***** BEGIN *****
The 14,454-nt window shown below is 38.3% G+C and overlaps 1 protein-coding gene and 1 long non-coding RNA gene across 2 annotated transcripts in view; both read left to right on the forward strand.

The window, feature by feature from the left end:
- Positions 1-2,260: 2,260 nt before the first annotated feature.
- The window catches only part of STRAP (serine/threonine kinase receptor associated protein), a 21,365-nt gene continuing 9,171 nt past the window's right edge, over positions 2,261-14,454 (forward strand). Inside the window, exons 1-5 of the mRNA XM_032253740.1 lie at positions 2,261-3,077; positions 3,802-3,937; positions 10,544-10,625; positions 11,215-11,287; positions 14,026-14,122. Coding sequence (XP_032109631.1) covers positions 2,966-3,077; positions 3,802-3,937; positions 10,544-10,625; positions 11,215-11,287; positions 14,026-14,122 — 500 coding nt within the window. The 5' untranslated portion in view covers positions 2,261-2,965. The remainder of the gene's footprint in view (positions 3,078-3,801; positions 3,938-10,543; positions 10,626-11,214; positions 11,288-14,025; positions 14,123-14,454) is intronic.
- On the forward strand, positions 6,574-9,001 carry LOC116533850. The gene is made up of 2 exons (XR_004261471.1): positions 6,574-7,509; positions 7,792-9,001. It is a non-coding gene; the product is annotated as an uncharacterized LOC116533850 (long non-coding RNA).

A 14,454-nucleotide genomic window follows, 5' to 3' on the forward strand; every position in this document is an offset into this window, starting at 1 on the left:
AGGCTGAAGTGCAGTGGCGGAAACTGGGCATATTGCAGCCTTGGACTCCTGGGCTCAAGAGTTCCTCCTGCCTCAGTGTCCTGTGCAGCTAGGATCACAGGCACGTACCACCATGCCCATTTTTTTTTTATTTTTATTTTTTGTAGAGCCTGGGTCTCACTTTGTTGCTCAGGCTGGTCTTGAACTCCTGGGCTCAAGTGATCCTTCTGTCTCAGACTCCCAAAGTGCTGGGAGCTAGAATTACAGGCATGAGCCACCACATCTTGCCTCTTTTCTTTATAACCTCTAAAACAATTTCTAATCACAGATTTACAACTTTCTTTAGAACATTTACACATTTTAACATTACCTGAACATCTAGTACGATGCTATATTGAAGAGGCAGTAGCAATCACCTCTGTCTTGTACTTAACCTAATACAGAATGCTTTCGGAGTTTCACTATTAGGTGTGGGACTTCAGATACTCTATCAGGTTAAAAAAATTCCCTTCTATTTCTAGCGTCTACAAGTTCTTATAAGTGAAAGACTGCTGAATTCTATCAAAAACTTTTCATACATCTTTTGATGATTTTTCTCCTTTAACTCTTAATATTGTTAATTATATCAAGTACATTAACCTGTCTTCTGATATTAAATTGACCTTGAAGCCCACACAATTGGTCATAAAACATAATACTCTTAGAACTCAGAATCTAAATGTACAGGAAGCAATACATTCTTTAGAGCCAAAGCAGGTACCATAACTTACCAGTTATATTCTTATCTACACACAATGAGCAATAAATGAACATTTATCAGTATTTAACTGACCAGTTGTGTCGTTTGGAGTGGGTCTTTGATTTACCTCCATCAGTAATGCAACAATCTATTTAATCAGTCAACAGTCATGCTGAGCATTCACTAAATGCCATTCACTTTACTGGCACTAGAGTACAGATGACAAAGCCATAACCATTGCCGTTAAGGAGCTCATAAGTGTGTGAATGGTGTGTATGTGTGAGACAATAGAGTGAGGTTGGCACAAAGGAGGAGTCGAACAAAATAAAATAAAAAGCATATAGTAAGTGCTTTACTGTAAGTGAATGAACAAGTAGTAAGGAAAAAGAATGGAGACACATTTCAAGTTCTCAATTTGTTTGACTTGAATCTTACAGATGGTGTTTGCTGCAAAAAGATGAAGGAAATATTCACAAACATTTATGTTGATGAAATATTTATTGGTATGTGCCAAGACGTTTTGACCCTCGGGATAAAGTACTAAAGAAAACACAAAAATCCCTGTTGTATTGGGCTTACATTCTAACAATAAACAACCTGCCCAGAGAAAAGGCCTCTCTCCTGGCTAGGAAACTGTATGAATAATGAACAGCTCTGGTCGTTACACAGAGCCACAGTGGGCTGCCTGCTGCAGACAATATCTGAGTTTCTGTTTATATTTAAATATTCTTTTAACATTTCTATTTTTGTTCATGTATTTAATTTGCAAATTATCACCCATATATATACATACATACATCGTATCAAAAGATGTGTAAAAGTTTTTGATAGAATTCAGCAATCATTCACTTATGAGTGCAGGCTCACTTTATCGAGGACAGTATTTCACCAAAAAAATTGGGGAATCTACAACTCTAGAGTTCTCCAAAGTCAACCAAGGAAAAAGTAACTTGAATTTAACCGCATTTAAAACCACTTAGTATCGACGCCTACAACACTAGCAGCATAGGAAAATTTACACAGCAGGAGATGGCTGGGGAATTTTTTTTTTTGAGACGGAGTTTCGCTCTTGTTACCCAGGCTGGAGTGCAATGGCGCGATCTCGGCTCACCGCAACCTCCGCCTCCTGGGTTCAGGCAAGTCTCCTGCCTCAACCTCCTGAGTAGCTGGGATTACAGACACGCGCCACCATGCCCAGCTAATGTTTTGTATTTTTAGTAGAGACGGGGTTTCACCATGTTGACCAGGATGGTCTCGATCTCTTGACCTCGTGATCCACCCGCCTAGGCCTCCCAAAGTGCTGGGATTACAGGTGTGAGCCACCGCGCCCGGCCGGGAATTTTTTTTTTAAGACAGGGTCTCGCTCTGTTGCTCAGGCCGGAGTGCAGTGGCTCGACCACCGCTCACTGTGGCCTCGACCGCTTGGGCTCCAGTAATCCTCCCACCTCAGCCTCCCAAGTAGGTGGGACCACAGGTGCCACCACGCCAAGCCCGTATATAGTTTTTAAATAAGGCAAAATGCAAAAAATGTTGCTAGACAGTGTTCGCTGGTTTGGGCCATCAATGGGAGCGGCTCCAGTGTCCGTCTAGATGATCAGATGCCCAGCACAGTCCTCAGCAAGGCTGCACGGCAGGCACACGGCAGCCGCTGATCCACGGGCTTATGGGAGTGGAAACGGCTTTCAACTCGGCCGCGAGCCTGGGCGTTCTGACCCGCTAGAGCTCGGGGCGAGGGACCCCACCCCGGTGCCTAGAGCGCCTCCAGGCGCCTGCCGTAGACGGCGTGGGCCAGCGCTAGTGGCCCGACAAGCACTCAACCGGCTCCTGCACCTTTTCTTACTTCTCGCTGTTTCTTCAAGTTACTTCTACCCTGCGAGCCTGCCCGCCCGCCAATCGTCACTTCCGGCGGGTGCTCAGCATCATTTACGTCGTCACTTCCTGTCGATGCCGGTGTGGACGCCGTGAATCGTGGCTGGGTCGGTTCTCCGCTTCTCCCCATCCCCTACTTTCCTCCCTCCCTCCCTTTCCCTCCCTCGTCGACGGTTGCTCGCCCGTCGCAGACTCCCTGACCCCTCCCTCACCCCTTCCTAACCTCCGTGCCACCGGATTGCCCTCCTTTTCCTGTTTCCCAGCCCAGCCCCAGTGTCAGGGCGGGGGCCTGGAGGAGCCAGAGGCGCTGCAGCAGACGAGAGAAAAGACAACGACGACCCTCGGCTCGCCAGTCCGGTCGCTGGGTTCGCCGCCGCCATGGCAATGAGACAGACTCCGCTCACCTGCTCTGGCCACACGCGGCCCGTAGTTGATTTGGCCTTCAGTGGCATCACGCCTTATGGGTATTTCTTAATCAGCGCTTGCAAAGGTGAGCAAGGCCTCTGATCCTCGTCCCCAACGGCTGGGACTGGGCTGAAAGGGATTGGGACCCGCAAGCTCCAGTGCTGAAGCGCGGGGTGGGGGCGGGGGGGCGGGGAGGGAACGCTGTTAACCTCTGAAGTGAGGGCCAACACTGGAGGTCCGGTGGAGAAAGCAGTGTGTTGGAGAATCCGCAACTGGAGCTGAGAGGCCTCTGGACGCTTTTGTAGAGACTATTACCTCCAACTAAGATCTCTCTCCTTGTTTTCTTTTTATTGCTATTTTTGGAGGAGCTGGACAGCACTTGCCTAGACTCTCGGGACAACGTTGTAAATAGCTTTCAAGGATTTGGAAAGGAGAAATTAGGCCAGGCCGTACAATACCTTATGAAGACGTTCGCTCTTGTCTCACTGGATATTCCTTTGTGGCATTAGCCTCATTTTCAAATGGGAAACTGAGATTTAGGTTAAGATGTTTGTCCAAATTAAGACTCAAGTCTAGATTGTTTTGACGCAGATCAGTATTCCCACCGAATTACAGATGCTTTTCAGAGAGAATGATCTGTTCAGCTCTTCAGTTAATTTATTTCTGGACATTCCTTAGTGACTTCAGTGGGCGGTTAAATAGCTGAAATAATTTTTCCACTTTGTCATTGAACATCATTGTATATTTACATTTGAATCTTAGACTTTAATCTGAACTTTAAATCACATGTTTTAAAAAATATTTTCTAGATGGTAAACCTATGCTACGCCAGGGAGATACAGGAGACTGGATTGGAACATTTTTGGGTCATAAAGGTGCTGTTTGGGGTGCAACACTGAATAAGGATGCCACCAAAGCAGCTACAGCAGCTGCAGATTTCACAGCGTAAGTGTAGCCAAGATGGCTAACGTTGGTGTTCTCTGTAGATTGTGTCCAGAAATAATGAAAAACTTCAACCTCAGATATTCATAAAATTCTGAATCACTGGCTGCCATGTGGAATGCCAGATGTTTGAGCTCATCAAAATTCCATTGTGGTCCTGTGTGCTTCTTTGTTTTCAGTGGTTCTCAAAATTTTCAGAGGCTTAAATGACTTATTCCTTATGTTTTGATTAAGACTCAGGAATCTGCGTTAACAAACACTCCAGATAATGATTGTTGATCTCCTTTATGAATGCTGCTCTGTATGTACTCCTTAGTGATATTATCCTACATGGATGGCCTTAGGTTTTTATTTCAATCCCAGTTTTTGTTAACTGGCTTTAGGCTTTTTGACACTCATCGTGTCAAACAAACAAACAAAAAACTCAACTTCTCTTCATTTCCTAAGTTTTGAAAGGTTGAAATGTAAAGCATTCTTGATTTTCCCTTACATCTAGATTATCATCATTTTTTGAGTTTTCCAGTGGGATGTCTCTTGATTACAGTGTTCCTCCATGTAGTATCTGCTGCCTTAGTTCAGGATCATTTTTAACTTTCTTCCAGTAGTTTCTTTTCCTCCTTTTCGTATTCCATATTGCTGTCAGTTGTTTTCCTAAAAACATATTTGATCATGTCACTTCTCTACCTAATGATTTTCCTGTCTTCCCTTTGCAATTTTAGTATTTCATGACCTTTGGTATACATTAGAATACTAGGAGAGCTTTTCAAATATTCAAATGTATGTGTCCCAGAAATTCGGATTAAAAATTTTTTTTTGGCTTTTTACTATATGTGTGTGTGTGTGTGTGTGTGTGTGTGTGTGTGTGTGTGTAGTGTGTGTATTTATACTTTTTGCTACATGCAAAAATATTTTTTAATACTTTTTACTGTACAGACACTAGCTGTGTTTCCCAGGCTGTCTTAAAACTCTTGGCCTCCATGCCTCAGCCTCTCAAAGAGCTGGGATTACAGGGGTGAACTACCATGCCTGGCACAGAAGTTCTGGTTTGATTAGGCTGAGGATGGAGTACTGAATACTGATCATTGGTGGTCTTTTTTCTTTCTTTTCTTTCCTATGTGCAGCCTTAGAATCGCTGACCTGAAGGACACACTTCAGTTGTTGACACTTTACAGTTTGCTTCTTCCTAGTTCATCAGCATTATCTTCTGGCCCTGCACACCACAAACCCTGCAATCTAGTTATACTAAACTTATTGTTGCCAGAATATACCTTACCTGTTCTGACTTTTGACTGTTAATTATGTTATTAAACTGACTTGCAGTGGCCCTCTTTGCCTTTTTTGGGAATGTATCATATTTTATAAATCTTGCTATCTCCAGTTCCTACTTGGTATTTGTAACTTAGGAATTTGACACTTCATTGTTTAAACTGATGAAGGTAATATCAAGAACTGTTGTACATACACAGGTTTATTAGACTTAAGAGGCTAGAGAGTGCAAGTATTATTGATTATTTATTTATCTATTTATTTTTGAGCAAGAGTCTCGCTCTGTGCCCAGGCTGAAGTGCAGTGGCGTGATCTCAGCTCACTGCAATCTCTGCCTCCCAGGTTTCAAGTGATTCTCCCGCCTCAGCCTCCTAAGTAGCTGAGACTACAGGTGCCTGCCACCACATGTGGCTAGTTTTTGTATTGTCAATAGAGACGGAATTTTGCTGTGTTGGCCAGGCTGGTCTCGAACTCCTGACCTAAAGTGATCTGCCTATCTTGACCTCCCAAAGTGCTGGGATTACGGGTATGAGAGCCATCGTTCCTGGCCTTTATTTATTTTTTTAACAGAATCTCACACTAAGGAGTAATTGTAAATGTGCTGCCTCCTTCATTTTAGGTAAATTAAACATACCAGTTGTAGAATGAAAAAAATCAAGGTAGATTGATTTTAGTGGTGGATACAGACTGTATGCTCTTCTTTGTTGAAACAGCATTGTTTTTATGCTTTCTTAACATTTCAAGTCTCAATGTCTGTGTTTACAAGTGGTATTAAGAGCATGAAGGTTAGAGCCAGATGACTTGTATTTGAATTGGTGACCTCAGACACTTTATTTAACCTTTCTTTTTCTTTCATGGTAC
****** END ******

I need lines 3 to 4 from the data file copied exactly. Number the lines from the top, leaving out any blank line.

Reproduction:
- Positions 1-2,260: 2,260 nt before the first annotated feature.
- The window catches only part of STRAP (serine/threonine kinase receptor associated protein), a 21,365-nt gene continuing 9,171 nt past the window's right edge, over positions 2,261-14,454 (forward strand). Inside the window, exons 1-5 of the mRNA XM_032253740.1 lie at positions 2,261-3,077; positions 3,802-3,937; positions 10,544-10,625; positions 11,215-11,287; positions 14,026-14,122. Coding sequence (XP_032109631.1) covers positions 2,966-3,077; positions 3,802-3,937; positions 10,544-10,625; positions 11,215-11,287; positions 14,026-14,122 — 500 coding nt within the window. The 5' untranslated portion in view covers positions 2,261-2,965. The remainder of the gene's footprint in view (positions 3,078-3,801; positions 3,938-10,543; positions 10,626-11,214; positions 11,288-14,025; positions 14,123-14,454) is intronic.